The earth has been subjected to many warming and cooling periods over millions of years, none of which were of human origin. Data from many independent sources have mutually corroborated these effects. They include data from coring both the Antarctic ice cap and sediments from the Sargasso Sea, from stalagmites, from tree rings, from up-wellings in the oceans, and from crustaceans trapped in pre-historic rock formations.
The onset of each 100,000-year abrupt warming period has been coincident with emissions into the atmosphere of large amounts of both carbon dioxide and methane greenhouse gases, which absorb additional heat from the sun, a secondary warming effect. Solar radiation would appear to be the initial forcing event in which warming oceans waters release dissolved carbon dioxide, and melt methane hydrates, both of which are present in the oceans in vast quantities. Subsequent declines in radiation are associated with long cooling periods in which the green house gases then gradually disappear (are re-absorbed) into terrestrial and ocean sinks, as reflected in the data from coring the Antarctic Ice Cap and Sargasso Sea.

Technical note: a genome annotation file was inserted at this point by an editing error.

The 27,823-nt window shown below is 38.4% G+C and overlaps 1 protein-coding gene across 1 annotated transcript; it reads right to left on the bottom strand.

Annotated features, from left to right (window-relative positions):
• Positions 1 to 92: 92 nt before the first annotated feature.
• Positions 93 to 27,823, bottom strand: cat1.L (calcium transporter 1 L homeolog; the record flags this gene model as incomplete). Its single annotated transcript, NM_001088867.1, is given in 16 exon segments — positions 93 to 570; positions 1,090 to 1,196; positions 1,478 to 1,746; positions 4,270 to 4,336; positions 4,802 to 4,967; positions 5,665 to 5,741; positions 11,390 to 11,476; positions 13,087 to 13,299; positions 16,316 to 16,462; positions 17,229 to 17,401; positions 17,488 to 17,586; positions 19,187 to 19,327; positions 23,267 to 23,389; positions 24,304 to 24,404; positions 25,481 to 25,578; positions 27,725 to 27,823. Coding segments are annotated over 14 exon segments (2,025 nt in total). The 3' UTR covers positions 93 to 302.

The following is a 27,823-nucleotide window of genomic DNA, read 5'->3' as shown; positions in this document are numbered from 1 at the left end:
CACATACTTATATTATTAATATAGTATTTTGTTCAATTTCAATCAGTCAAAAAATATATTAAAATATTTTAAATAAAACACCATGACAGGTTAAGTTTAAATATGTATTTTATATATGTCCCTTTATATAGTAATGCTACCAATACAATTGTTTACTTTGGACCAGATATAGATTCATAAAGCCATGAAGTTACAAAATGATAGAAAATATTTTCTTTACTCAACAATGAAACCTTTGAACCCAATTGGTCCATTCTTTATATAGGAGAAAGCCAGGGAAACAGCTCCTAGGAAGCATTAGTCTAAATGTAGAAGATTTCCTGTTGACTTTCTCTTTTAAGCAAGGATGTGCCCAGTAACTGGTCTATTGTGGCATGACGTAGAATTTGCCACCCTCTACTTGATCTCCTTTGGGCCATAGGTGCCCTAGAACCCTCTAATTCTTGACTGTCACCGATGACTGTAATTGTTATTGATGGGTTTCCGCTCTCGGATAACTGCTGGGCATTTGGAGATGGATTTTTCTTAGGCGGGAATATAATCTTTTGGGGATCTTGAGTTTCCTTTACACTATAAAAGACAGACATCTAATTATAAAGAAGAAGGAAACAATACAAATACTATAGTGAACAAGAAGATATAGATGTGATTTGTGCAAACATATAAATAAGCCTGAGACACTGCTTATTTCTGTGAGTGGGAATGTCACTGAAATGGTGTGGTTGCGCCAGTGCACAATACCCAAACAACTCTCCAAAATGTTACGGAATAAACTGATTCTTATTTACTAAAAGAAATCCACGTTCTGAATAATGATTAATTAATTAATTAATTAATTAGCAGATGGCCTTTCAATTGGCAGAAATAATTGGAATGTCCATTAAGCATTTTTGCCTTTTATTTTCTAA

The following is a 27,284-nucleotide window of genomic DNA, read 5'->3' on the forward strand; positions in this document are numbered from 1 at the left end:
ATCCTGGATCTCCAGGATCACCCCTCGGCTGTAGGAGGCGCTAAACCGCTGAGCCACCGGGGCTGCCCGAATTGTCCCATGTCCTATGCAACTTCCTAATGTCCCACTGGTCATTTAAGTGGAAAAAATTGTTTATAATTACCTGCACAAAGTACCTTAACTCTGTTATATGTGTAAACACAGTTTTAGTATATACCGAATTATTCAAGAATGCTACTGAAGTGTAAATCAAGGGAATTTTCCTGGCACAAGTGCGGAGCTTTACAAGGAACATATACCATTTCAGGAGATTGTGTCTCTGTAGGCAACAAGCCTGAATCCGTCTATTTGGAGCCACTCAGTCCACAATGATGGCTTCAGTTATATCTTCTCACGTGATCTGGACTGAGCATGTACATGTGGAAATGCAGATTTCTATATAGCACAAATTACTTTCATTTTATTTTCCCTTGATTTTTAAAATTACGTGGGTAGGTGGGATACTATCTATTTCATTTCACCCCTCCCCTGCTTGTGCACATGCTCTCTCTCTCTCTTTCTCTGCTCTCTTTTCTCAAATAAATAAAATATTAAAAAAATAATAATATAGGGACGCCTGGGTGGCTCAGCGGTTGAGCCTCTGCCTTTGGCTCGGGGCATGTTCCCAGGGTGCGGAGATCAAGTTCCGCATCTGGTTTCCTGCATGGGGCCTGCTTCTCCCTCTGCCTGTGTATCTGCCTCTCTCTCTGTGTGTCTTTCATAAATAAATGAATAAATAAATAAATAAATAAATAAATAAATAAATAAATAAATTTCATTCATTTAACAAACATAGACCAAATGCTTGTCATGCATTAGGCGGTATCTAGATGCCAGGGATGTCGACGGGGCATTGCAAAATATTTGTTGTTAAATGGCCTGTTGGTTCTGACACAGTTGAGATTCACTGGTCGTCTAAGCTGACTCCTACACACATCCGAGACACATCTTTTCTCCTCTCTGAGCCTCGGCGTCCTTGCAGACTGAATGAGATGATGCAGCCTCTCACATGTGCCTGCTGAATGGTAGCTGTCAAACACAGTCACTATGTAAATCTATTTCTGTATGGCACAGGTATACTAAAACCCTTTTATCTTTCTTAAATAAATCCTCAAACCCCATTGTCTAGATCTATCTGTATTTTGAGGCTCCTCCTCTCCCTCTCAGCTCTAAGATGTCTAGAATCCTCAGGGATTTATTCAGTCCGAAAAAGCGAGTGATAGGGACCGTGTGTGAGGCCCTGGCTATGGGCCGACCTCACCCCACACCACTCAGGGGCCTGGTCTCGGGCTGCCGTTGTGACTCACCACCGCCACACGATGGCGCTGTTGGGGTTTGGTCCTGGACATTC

The current 100 year solar radiation cycle may now have reached its peak, and irradiation intensity has been observed to be declining. This might account for the very recent net cessation of emission of green house gases into the atmosphere starting about 1988, in spite of increasing generation of anthropomorphically-sourced industrial-based green house gases.
While it seems likely that solar radiation, rather than human activity, is the "forcing agent" for global warming, the subject surely needs more study.
In the American Thinker today a nice overview of the different sun and climate cycles known in climate science and how they effect the temperatures on Earth. It's a very interesting read, so I encourage you to go there and read it. But for those in a hurry, here's the summary: